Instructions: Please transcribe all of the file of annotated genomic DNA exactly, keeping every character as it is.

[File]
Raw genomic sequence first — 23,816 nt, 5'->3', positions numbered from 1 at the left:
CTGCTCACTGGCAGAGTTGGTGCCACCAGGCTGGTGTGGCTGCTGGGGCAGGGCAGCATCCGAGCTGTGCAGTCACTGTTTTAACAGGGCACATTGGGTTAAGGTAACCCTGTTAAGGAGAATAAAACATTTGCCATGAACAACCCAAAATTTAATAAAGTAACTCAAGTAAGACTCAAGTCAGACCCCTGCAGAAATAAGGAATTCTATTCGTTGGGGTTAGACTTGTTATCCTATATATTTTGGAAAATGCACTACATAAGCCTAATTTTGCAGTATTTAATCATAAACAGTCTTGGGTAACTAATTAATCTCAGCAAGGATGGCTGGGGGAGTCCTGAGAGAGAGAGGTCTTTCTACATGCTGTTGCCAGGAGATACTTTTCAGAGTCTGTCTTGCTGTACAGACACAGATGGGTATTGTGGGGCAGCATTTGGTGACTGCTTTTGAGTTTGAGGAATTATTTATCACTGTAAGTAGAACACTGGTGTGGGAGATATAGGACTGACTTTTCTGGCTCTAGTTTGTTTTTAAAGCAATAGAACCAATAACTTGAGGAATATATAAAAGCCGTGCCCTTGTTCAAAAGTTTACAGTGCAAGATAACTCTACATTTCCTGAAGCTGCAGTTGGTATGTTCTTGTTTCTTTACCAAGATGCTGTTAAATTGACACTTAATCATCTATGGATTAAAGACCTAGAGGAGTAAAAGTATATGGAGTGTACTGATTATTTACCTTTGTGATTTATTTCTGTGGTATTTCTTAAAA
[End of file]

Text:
Raw genomic sequence first — 23,816 nt, 5'->3', positions numbered from 1 at the left:
CTGCTCACTGGCAGAGTTGGTGCCACCAGGCTGGTGTGGCTGCTGGGGCAGGGCAGCATCCGAGCTGTGCAGTCACTGTTTTAACAGGGCACATTGGGTTAAGGTAACCCTGTTAAGGAGAATAAAACATTTGCCATGAACAACCCAAAATTTAATAAAGTAACTCAAGTAAGACTCAAGTCAGACCCCTGCAGAAATAAGGAATTCTATTCGTTGGGGTTAGACTTGTTATCCTATATATTTTGGAAAATGCACTACATAAGCCTAATTTTGCAGTATTTAATCATAAACAGTCTTGGGTAACTAATTAATCTCAGCAAGGATGGCTGGGGGAGTCCTGAGAGAGAGAGGTCTTTCTACATGCTGTTGCCAGGAGATACTTTTCAGAGTCTGTCTTGCTGTACAGACACAGATGGGTATTGTGGGGCAGCATTTGGTGACTGCTTTTGAGTTTGAGGAATTATTTATCACTGTAAGTAGAACACTGGTGTGGGAGATATAGGACTGACTTTTCTGGCTCTAGTTTGTTTTTAAAGCAATAGAACCAATAACTTGAGGAATATATAAAAGCCGTGCCCTTGTTCAAAAGTTTACAGTGCAAGATAACTCTACATTTCCTGAAGCTGCAGTTGGTATGTTCTTGTTTCTTTACCAAGATGCTGTTAAATTGACACTTAATCATCTATGGATTAAAGACCTAGAGGAGTAAAAGTATATGGAGTGTACTGATTATTTACCTTTGTGATTTATTTCTGTGGTATTTCTTAAAA